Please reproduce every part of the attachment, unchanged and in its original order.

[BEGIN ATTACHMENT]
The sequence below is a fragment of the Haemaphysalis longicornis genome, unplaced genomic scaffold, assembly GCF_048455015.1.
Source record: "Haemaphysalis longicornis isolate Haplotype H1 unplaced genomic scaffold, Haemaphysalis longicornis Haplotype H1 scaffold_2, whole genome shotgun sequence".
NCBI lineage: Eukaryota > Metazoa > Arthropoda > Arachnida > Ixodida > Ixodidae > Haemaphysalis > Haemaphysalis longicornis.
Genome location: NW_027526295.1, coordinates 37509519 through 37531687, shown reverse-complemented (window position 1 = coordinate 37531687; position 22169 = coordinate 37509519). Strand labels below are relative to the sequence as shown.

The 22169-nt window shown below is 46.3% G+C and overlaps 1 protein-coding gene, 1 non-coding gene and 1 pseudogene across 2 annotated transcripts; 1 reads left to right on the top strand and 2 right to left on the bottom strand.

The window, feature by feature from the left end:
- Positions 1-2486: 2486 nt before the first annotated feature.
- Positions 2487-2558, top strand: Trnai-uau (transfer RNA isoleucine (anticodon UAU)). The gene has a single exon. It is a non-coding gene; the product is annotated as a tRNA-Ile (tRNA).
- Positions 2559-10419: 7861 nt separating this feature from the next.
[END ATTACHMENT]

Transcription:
The sequence below is a fragment of the Haemaphysalis longicornis genome, unplaced genomic scaffold, assembly GCF_048455015.1.
Source record: "Haemaphysalis longicornis isolate Haplotype H1 unplaced genomic scaffold, Haemaphysalis longicornis Haplotype H1 scaffold_2, whole genome shotgun sequence".
NCBI lineage: Eukaryota > Metazoa > Arthropoda > Arachnida > Ixodida > Ixodidae > Haemaphysalis > Haemaphysalis longicornis.
Genome location: NW_027526295.1, coordinates 37509519 through 37531687, shown reverse-complemented (window position 1 = coordinate 37531687; position 22169 = coordinate 37509519). Strand labels below are relative to the sequence as shown.

The 22169-nt window shown below is 46.3% G+C and overlaps 1 protein-coding gene, 1 non-coding gene and 1 pseudogene across 2 annotated transcripts; 1 reads left to right on the top strand and 2 right to left on the bottom strand.

The window, feature by feature from the left end:
- Positions 1-2486: 2486 nt before the first annotated feature.
- Positions 2487-2558, top strand: Trnai-uau (transfer RNA isoleucine (anticodon UAU)). The gene has a single exon. It is a non-coding gene; the product is annotated as a tRNA-Ile (tRNA).
- Positions 2559-10419: 7861 nt separating this feature from the next.